This sec­tion requires more than two generalized concerns to justify frisk; there must be particularized facts which give rise to reasonable suspicion that suspect poses immediate threat. State v. Matthys, 106 Or App 276, 808 P2d 94 (1991), Sup Ct review denied

Where of­fi­cer had reasonable and articulable basis for believing object might contain weapon, seizure of object was reasonable. State v. Lumpkin, 133 Or App 265, 891 P2d 660 (1995), Sup Ct review denied

Belief that per­son has committed nonviolent crime does not, by itself, give rise to reasonable suspicion that per­son is armed. State v. Dyer, 141 Or App 6, 917 P2d 51 (1996)

Statutory power to frisk does not act as outer limita­tion on permissible of­fi­cer safety measures. State v. Rickard, 150 Or App 517, 947 P2d 215 (1997), Sup Ct review denied

Notes of Decisions

Even assuming that defendant was lawfully stopped on reasonable suspicion of trafficking in narcotics, the warrantless seizure of the defendant's bag for one hour and twenty minutes until a narcotics-sniffing dog was summoned was unlawful because these sec­tions limit seizures in connec­tion with a stop to dangerous or deadly weapons. State v. Dupay, 62 Or App 798, 622 P2d 736 (1983), Sup Ct review denied

Exclusionary rule does not apply to evidence obtained following illegal stop when defendant, after stop, committed new crime justifying arrest. State v. Weiland, 72 Or App 25, 695 P2d 85 (1985), Sup Ct review denied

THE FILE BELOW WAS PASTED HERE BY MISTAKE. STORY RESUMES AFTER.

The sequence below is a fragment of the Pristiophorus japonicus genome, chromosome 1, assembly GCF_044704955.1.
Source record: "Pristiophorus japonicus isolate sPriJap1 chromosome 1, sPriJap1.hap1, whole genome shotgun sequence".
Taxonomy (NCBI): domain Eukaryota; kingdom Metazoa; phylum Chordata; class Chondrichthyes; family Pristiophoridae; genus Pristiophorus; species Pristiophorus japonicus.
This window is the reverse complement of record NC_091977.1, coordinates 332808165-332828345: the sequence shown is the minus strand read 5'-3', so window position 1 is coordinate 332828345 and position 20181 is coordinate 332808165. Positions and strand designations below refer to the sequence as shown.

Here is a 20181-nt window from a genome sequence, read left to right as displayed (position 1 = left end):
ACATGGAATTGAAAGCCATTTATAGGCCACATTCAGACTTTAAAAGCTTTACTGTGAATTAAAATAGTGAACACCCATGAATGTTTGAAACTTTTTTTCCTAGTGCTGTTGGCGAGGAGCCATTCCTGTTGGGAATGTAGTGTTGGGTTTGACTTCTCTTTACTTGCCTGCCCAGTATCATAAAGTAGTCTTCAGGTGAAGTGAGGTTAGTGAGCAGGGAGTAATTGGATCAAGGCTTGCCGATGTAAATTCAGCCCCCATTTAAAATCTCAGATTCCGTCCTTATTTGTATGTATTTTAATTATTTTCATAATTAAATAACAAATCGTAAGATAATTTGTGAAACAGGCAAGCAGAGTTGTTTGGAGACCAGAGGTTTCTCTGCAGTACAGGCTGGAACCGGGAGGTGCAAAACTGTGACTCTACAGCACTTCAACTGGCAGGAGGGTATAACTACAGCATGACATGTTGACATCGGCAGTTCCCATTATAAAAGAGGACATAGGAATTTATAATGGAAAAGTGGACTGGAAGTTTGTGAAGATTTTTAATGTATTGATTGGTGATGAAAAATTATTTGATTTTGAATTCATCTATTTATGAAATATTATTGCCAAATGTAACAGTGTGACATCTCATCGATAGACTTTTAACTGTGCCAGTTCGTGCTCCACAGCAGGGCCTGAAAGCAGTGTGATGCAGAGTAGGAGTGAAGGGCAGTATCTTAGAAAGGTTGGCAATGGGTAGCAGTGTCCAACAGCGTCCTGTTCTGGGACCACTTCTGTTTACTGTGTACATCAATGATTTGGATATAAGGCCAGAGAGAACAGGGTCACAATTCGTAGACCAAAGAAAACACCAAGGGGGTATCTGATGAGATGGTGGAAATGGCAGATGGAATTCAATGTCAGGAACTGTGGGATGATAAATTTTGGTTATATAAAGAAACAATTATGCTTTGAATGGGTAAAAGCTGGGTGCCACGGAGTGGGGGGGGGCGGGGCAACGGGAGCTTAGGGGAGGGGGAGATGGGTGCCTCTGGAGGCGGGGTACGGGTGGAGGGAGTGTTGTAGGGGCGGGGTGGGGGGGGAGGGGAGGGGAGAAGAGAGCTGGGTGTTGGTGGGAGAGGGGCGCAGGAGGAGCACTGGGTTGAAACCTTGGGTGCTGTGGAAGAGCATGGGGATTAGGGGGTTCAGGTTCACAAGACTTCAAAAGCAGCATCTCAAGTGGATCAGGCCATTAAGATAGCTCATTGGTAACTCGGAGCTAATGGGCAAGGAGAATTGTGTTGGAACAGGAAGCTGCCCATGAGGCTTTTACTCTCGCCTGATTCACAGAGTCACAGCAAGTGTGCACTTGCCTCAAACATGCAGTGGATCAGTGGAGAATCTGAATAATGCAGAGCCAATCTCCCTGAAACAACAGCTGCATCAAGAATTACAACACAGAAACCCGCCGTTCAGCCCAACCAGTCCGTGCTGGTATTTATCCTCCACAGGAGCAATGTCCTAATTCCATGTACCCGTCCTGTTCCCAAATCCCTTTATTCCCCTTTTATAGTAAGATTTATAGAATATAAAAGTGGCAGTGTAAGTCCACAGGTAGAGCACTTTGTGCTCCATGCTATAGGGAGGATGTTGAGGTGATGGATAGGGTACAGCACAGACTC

1 Legislative Counsel Committee, CHAPTER 131—Preliminary Provisions; Limitations; Jurisdiction; Venue; Criminal Forfeiture; Crime Prevention, https://­www.­oregonlegislature.­gov/­bills_laws/­ors/­ors131.­html (2015) (last ac­cessed Jul. 16, 2016).
 
2 Legislative Counsel Committee, Annotations to the Oregon Revised Stat­utes, Cumulative Supplement - 2015, Chapter 131, https://­www.­oregonlegislature.­gov/­bills_laws/­ors/­ano131.­html (2015) (last ac­cessed Jul. 16, 2016).
 
3 OregonLaws.org assembles these lists by analyzing references between Sections. Each listed item refers back to the current Section in its own text. The result reveals relationships in the code that may not have otherwise been apparent.